I actually do this in my classes. My department has an in-house written College Algebra text, but I recommend to my students as an "alternative" that they get Sullivan College Algebra, 8th edition, for about $5 online.
Two things with this: One is that potentially I could, like the professor in the story, get in trouble with my department for this arrangement (it's a bit of a gray zone). Second is that the college bookstore can't stock old editions from the publisher. So it's a one-by-one acquisition process. You can't depend that students have it on day one; therefore I have to provide handouts for the first few weeks before they get books. And if you did this across the institution, you would likely deplete available sources of the old editions (e.g., I allow one edition back of Weiss Introductory Statistics, and I'm pretty sure that I've single-handedly caused the depletion of it at Amazon -- I already need to keep exercise lists two editions back, which is a maintenance problem when I adjust my assignments, and further back than that and certain exercises have values changed or don't exist at all). Online homework is chimerical, IMO; college students students should have the maturity to do their own homework and then verify with odd-numbered answers at the back of the book; when I tried online homework in the past, it just threw up more technical barriers for students to say they couldn't do it.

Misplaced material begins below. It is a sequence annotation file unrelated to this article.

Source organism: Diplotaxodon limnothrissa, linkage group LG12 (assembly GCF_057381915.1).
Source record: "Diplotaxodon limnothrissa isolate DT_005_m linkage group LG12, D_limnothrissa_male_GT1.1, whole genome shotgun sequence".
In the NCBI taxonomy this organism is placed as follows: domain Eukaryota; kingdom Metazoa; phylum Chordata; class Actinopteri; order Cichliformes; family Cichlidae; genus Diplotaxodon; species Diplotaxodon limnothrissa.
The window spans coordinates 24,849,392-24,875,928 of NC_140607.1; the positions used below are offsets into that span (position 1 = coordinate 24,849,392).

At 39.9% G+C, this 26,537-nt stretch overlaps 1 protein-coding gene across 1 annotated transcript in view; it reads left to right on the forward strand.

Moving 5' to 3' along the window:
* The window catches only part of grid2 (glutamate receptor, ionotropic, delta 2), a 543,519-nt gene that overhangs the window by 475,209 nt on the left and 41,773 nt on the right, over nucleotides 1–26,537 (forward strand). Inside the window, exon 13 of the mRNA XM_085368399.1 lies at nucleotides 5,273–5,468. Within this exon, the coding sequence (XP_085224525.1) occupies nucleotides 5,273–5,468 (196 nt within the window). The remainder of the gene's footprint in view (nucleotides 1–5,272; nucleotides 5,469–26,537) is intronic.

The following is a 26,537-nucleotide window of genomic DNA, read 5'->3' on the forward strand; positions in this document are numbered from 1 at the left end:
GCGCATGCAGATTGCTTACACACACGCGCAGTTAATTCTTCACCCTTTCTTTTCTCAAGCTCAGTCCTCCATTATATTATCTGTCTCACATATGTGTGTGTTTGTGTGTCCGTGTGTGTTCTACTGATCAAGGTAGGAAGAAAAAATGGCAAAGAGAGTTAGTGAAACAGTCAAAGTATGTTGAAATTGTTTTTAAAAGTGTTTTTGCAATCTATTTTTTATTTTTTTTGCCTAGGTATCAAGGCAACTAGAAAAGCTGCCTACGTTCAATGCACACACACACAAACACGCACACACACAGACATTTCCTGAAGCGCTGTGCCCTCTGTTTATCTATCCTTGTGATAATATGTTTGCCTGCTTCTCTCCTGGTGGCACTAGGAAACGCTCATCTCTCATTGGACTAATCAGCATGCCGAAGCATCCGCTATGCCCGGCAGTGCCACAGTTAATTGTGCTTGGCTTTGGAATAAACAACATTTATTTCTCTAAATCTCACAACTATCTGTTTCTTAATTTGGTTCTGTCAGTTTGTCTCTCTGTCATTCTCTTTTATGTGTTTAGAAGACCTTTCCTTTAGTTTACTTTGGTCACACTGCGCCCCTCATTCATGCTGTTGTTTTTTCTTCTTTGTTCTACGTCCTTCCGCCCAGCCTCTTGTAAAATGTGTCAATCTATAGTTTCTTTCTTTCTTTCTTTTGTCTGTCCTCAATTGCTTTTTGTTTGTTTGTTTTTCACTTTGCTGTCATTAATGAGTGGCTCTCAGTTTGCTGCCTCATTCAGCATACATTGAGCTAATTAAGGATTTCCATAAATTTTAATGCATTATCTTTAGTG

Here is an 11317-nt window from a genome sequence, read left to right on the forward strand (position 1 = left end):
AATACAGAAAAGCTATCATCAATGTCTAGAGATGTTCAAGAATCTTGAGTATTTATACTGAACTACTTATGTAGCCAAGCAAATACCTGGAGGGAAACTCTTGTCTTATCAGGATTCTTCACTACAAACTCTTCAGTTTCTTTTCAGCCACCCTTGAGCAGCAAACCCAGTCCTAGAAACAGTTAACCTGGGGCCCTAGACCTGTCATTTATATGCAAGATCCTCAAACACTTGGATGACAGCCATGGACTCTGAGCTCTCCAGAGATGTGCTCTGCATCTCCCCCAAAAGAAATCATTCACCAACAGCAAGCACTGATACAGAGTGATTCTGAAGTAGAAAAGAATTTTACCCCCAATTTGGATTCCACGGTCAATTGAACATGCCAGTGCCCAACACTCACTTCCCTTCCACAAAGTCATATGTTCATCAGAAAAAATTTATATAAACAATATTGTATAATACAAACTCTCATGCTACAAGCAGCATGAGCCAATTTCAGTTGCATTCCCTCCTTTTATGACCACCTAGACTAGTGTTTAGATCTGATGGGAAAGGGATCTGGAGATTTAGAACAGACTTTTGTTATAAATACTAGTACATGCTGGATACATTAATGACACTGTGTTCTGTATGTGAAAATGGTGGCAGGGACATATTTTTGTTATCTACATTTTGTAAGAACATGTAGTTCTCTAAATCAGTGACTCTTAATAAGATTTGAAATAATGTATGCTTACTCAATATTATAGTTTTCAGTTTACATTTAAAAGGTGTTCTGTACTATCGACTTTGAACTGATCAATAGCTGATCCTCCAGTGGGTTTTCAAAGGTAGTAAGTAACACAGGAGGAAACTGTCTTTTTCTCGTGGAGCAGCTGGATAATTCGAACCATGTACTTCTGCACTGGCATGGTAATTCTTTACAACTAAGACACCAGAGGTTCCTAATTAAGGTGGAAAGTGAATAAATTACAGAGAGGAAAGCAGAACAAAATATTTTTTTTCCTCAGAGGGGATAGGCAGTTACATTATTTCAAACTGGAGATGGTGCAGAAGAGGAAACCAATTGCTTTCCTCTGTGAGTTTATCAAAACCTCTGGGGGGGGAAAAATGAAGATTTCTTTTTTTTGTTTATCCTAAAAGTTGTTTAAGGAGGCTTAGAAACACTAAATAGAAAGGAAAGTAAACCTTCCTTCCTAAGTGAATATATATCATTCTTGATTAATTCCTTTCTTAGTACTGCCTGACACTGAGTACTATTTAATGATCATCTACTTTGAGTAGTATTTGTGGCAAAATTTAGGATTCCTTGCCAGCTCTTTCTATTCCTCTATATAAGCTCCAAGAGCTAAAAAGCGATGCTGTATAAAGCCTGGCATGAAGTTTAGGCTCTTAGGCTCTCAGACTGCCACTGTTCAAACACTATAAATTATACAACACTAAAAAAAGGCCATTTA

So I agree with the GP that open textbooks are the way to go. OpenStax at Rice University recently upped their offerings quite a bit; not perfect, but finally over the threshold where I could work with them. I'm currently trying to puzzle out how I could switch to using their College Algebra and Introductory Statistics books, in the face of officially required in-house texts from my department.